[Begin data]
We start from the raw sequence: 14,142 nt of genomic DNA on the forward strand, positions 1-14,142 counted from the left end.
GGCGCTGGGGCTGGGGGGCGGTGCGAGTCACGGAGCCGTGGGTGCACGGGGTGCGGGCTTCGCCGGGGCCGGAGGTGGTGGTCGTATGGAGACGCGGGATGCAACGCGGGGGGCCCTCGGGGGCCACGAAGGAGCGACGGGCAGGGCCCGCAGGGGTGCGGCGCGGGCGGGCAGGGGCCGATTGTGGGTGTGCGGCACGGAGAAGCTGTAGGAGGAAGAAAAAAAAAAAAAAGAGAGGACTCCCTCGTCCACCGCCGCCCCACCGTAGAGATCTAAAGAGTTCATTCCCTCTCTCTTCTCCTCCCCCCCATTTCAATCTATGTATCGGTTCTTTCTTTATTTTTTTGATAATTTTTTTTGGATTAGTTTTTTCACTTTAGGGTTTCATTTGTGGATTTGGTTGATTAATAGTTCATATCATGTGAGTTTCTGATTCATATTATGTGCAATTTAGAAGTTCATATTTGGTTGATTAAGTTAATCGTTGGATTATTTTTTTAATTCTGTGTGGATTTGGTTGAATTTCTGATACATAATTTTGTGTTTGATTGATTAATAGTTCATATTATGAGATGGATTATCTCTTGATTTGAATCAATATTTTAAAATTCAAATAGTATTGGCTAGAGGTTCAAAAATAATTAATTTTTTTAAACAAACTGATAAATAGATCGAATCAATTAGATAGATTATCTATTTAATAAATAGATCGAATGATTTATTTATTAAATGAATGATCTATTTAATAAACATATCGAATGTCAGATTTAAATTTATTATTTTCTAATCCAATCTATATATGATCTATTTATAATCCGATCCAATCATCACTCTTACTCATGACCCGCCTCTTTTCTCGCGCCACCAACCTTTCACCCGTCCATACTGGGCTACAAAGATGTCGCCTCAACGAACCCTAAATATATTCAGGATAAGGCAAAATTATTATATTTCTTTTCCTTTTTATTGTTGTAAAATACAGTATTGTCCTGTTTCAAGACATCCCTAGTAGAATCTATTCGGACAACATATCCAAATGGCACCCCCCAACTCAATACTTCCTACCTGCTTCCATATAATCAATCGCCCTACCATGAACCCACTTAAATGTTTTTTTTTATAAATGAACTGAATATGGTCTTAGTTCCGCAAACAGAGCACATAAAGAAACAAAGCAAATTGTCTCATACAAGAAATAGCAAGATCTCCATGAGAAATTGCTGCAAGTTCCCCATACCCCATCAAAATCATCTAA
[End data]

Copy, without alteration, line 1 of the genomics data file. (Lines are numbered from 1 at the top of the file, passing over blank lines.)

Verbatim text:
We start from the raw sequence: 14,142 nt of genomic DNA on the forward strand, positions 1-14,142 counted from the left end.